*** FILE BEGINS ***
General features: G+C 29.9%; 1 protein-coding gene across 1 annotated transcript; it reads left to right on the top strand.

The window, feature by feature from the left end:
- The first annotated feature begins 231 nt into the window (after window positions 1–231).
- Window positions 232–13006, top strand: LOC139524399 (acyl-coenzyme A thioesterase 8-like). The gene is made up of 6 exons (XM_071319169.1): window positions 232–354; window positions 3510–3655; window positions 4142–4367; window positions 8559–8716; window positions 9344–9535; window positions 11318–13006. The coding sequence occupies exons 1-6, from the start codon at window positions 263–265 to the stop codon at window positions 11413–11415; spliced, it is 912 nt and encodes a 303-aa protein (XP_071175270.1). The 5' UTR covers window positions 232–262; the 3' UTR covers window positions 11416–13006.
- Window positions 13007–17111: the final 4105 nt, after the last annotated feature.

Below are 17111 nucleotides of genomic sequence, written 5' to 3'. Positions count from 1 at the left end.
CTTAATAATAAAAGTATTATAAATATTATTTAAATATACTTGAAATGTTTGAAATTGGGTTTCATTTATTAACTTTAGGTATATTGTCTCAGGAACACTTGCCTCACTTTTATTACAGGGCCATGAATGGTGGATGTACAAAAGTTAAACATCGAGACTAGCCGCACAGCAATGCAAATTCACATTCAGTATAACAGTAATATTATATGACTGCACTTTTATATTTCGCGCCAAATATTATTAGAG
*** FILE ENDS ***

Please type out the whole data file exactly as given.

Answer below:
General features: G+C 29.9%; 1 protein-coding gene across 1 annotated transcript; it reads left to right on the top strand.

The window, feature by feature from the left end:
- The first annotated feature begins 231 nt into the window (after window positions 1–231).
- Window positions 232–13006, top strand: LOC139524399 (acyl-coenzyme A thioesterase 8-like). The gene is made up of 6 exons (XM_071319169.1): window positions 232–354; window positions 3510–3655; window positions 4142–4367; window positions 8559–8716; window positions 9344–9535; window positions 11318–13006. The coding sequence occupies exons 1-6, from the start codon at window positions 263–265 to the stop codon at window positions 11413–11415; spliced, it is 912 nt and encodes a 303-aa protein (XP_071175270.1). The 5' UTR covers window positions 232–262; the 3' UTR covers window positions 11416–13006.
- Window positions 13007–17111: the final 4105 nt, after the last annotated feature.

Below are 17111 nucleotides of genomic sequence, written 5' to 3'. Positions count from 1 at the left end.
CTTAATAATAAAAGTATTATAAATATTATTTAAATATACTTGAAATGTTTGAAATTGGGTTTCATTTATTAACTTTAGGTATATTGTCTCAGGAACACTTGCCTCACTTTTATTACAGGGCCATGAATGGTGGATGTACAAAAGTTAAACATCGAGACTAGCCGCACAGCAATGCAAATTCACATTCAGTATAACAGTAATATTATATGACTGCACTTTTATATTTCGCGCCAAATATTATTAGAG